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ABSTRACT

In this thesis the reliability analysis of reinforced concrete bridge decks subjected to high cycle fatigue was undertaken. A simply supported (single span) reinforced concrete bridge deck was specifically used for the investigation. The statistical models of capacity loss were derived. The uncertainties in structural resistance and the applied loadings were fully accommodated using probabilistic method. The limit state function(Failure Modes) for the flexural capacity of the deck slab, shear capacity of the deck beam and flexural capacity of the deck beam girder was developed and evaluated using the First Order Reliability Method(FORM). The entire process was implemented through a developed MATLAB program “dc_fatigue.m”. Analysis was carried out on all the failure modes considered by varying the geometrical and material properties of the system and their respective safety indices were determined. Failure due to shear in the deck beam gave the least safety index range of 6.06 to -2.11 at 3cycles/min for 10years and 40years respectively indicating the most critical section, when compared to the flexural failure with a safety index range value of 7.59 to 0.25 at 3cycles/min for 10years and 40years respectively. It was generally observed that the reliability index increased as the depth of section and concrete grade increased. Also, the coefficient of variation due to the concrete strength and depth of section decreased with increase in reliability index, from a safety index range of 7.61 to -0.47 at 5% covariance and from 3.47 to -0.23 at 20% covariance under stress load of 3cycles/min. This trend is expected as quality control plays a very important role in achieving this level of safety in the system. Thus, for a single span bridge of 15m and less under high level of traffic load, a deck beam depth of 1200mm, deck slab of 250mm and concrete strength class of 30-35 are adequate for design and construction.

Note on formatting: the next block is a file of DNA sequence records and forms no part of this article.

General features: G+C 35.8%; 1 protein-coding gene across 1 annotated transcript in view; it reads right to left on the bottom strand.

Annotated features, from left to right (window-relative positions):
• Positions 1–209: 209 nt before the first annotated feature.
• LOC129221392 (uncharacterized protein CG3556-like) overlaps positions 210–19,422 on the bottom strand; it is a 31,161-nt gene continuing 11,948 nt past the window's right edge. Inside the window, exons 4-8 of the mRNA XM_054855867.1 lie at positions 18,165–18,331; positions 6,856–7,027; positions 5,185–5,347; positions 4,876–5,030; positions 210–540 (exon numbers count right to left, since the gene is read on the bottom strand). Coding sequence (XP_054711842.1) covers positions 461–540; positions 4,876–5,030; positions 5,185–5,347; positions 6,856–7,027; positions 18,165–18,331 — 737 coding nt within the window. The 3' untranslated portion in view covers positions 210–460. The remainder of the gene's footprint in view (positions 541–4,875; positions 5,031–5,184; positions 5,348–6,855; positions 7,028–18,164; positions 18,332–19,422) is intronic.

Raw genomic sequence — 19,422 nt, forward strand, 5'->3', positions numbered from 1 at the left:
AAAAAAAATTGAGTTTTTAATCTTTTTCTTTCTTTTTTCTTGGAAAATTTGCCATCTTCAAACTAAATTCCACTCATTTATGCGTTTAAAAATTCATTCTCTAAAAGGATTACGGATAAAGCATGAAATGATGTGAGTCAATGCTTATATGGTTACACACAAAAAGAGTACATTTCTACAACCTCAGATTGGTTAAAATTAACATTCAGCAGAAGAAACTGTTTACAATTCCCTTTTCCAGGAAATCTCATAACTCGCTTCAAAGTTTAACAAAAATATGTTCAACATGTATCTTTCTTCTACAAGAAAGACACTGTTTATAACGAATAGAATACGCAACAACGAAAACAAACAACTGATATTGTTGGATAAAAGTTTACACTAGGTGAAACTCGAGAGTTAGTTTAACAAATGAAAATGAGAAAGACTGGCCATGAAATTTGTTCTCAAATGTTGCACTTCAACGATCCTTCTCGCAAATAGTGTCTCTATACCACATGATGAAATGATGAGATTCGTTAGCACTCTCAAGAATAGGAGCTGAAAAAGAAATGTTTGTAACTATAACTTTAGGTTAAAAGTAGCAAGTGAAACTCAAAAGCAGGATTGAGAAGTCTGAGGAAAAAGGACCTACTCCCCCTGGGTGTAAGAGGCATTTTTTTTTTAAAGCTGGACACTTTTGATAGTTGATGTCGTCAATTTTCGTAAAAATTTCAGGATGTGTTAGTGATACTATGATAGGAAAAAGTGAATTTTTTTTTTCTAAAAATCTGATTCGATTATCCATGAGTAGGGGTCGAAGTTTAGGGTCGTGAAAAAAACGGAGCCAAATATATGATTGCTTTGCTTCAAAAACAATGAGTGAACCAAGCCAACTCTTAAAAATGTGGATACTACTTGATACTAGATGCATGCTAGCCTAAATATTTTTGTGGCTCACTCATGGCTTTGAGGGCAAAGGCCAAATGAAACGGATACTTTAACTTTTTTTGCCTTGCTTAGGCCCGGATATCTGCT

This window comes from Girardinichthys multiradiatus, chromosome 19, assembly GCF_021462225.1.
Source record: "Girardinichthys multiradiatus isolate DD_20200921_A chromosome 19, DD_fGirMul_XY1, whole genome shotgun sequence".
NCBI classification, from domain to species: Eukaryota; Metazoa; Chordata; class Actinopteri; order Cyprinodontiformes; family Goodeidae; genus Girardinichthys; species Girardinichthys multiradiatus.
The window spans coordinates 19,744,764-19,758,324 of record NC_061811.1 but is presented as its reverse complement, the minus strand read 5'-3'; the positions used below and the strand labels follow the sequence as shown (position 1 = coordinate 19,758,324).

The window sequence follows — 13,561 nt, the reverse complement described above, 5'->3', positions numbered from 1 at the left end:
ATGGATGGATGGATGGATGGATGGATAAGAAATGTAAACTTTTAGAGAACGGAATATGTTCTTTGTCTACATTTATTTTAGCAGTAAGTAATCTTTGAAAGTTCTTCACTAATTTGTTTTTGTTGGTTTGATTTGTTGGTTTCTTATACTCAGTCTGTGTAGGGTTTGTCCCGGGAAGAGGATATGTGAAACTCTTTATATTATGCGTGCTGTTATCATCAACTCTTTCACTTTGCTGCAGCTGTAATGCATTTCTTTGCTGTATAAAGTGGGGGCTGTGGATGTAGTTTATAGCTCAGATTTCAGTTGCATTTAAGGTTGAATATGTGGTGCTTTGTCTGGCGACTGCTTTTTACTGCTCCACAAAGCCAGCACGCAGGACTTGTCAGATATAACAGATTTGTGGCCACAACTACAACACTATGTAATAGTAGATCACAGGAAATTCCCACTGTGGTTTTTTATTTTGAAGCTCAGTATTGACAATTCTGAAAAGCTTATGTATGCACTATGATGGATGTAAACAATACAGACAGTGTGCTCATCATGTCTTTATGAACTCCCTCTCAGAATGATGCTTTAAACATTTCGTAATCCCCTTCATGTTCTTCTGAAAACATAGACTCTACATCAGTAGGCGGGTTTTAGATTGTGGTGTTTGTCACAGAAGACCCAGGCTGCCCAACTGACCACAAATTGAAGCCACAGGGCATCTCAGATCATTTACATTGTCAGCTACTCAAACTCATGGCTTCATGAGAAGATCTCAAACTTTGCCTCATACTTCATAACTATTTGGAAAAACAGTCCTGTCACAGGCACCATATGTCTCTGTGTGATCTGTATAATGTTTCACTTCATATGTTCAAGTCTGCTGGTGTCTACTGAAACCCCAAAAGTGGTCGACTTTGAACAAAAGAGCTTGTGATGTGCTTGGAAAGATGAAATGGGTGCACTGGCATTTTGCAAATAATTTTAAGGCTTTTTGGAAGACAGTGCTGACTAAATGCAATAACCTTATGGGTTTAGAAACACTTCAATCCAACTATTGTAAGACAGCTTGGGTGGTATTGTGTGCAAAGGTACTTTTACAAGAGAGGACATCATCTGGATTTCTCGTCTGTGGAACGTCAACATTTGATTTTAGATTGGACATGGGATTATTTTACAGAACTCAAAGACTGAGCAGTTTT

TABLE OF CONTENTS

 

Title page ii Declaration iii Certification iv Dedication v Acknowledgement vi Abstract vii Table of Contents viii List of Figures xi List of Tables xv List of Appendices xv List of Symbols/Abbreviation xvii CHAPTER ONE 1.0 INTRODUCTION 1.1 Preamble 1 1.2 Problem Statement 3 1.3 Justification of Study 4 1.4 Aim and Objectives 6 1.4.1 Aim 6 1.4.2 Objectives 6 1.5 Scope and Limitation 7 1.5.1 Scope 7 1.5.2 Limitation 7